First, I could see a parent taking issue with some of the actual lyrics in this song book. For example, one verse includes the words “If you’re sneaky and you know it, nod your head.” On another page, the lyrics include “If you’re wicked and you know it, stomp your feet.” The lyrics also include “If you’re naughty and you know it, snap your fingers.” I could see these lyrics being problematic for parents.

These lyrics could be perceived as glorifying negative attributes that we as parents try to teach our children to avoid. For example, I know I reminded my six year old that it is NOT okay to be sneaky. Sneakiness is one of those issues we have been struggling with, so I did instruct her that this book is fiction. In real life, being sneaky will get your sent to timeout.

Alternatively, some parents might be offended by the idea of referring to their child as wicked, naughty, or sneaky. As parents we prefer to think of our children as sweet angelic types. 🤷 I might normally be troubled by the lyrics, except I recognize that these are just adjectives that work effectively in a Halloween song.

Second, while some parents allow their children to partake in Halloween festivities, they may avoid books that feature witches. This book does contain two pages where witches are dancing with brooms, black cats, and bats. The inclusion of cartoon witches was not a deal breaker for us, but it could be for other families.

Third, this book is simply a Halloween inspired version of If You’re Happy and You Know It. This book is not a story book that features some groundbreaking original Halloween story. It is simply a lighthearted Halloween take on a classic children’s song. If you are looking for an actual Halloween story, this is not the book for you.

My Closing Thoughts

Overall, If You’re Spooky and You Know It was a cute Halloween book to change up our normal music time songs. My infant enjoyed the book; however, it is not a book I plan to buy for our collection. This is certainly a book worth checking out at your local library though!

Posted in Book Review

Somebody Save the Chickens! – Day 2 of My Spooktacular Book Reviews

The Introduction

The terrified chickens of Eek! Halloween! need a hero! Something strange has been going on. They begin to encounter bizarre phenomena such as pumpkins with flickering eyes and mice that are the size of an elephant. What is going on?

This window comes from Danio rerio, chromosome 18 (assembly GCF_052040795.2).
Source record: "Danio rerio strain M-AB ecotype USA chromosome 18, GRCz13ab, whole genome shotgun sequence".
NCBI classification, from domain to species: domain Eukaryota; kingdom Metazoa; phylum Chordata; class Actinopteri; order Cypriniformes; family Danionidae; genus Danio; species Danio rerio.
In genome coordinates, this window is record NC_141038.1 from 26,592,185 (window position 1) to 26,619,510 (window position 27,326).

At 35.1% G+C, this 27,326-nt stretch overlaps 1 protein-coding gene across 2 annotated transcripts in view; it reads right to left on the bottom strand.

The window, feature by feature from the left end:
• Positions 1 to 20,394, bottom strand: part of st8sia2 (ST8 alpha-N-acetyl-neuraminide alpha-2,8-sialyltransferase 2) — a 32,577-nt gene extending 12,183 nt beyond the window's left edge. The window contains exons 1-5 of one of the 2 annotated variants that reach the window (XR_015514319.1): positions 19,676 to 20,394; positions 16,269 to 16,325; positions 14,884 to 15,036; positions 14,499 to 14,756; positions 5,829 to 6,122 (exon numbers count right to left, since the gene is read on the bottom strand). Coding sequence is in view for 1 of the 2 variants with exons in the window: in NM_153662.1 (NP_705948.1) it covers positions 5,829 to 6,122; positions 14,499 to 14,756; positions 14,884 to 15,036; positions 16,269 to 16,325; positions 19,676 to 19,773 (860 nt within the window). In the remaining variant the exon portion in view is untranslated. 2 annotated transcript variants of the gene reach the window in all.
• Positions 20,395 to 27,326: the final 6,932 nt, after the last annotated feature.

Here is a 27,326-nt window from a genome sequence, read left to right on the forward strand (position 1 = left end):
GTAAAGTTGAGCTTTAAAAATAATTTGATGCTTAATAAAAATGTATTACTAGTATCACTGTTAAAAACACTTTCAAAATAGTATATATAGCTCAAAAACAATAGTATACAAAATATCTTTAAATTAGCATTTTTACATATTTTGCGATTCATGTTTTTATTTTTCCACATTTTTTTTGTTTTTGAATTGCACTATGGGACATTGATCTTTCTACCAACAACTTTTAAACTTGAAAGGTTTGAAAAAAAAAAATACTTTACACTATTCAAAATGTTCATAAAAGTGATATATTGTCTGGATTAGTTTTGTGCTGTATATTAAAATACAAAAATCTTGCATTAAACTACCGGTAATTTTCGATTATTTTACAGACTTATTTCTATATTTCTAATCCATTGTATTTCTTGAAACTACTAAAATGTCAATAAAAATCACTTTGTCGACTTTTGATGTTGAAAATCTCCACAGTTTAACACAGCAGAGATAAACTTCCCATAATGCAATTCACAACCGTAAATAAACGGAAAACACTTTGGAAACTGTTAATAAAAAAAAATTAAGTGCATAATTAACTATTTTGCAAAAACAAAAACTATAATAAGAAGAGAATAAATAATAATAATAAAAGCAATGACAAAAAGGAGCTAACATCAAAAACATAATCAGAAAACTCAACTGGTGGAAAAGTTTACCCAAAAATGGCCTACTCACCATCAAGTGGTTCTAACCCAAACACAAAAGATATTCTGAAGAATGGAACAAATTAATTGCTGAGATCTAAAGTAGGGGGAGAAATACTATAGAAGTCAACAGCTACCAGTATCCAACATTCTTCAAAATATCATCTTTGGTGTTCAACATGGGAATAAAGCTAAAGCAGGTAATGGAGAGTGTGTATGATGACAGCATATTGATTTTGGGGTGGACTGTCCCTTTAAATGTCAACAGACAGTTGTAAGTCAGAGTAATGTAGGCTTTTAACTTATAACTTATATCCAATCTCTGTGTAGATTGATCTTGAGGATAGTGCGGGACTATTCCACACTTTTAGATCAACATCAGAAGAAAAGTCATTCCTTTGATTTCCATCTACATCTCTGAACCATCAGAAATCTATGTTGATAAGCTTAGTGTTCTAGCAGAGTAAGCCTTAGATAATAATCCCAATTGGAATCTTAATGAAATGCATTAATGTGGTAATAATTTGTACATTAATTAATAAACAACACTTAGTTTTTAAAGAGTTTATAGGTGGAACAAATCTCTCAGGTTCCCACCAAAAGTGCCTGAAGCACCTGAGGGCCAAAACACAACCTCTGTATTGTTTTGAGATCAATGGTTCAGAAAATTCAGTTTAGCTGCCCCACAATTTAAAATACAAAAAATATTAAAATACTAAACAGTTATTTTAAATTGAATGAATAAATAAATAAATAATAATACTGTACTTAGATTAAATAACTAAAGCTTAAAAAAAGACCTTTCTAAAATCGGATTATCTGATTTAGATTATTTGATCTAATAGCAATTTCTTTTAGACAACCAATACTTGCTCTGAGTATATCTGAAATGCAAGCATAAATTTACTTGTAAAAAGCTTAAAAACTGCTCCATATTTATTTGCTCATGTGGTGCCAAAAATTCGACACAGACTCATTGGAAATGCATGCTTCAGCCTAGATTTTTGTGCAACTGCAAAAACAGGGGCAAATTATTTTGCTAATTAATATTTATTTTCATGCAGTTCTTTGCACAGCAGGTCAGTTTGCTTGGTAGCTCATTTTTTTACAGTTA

You and your little pumpkin can go through this quirky journey with a group of scared chickens. Eek! Halloween! by Sandra Boynton is an excellent board book choice for getting your young child in the Halloween spirit.

The Illustrations

The illustrations in this book are simplistic yet highly effective at engaging a toddler or young child. The book is filled with charming pictures of the chickens who star in this book. The expressive poultry really come to life on the pages. The exaggerated reactions of the chickens are likely to make your child giggle with delight.

Not only are the drawings themselves effective, but so are the color choices utilized throughout the book. This book uses extremely high contrast, powerful colors. Every single page features a strong color palette that draws in the reader’s attention. My ten month old mostly prefers board books with touch and feel elements or flaps, but even he was drawn in by the pages of this book.

The Story

This book tells a Halloween story from the point of view of a group of clueless chickens. These chickens have never before witnessed any Halloween festivities. When animals in costumes begin to appear, panic ensues. Eventually a friendly pig in a chicken costume saves the day by telling the silly chickens that it’s Halloween.

All three of my kids enjoyed the story. The book only contains 104 words, yet it manages to convey a comical chicken tale. Obviously this book does not have an elaborate plot given how short it is; however, I would still recommend reading it for some holiday fun.

This book is certainly not the next great literary classic; however, it is a delightful book to get your child in the holiday spirit.

My Critiques

I have largely positive thoughts regarding this book, but I do want to identify some aspects of this book that may be considered negatively by other parents.

First, the construction of this book is not the best I have ever seen. My son would decimate this book if left him alone with it. The binding is extremely flimsy although the pages themselves are sturdy cardboard.

Second, the main focus of this book is the chickens. The illustrations, therefore, are almost exclusively the chickens. If a parent were looking for a Halloween book with more traditional Halloween illustrations, this may not be the book for you. I thought the chickens were charming, so I personally did not mind them being the stars of this book.

Third, the book could be perceived as just another kitschy holiday book. I did not select this book because I was seeking a literary masterpiece. My kids and I were just looking for a fun Halloween story to read together.

Lastly, the price is less than ideal for the length of the book you get. On Amazon, this book is currently $7. This book only contains 104 words so I could see a parent being disappointed by the accompanying price tag. I am a huge advocate of using my local library, so the price was a non-issue for us.


If you are looking for a silly not scary Halloween book to read with your toddler, this is a great option. I think this book is best suited to children who are 0 to 4 years of age. So what are you waiting for? Head over to your local library to check out this fun Halloween board book! 🎃

Posted in Book Review

31 Days of Halloween Books

It’s finally October! The season of sweaters, boots, and pumpkin everything is nearly upon us. As Halloween continues to creep up, I decided to review one Halloween book a day for the next thirty-one days.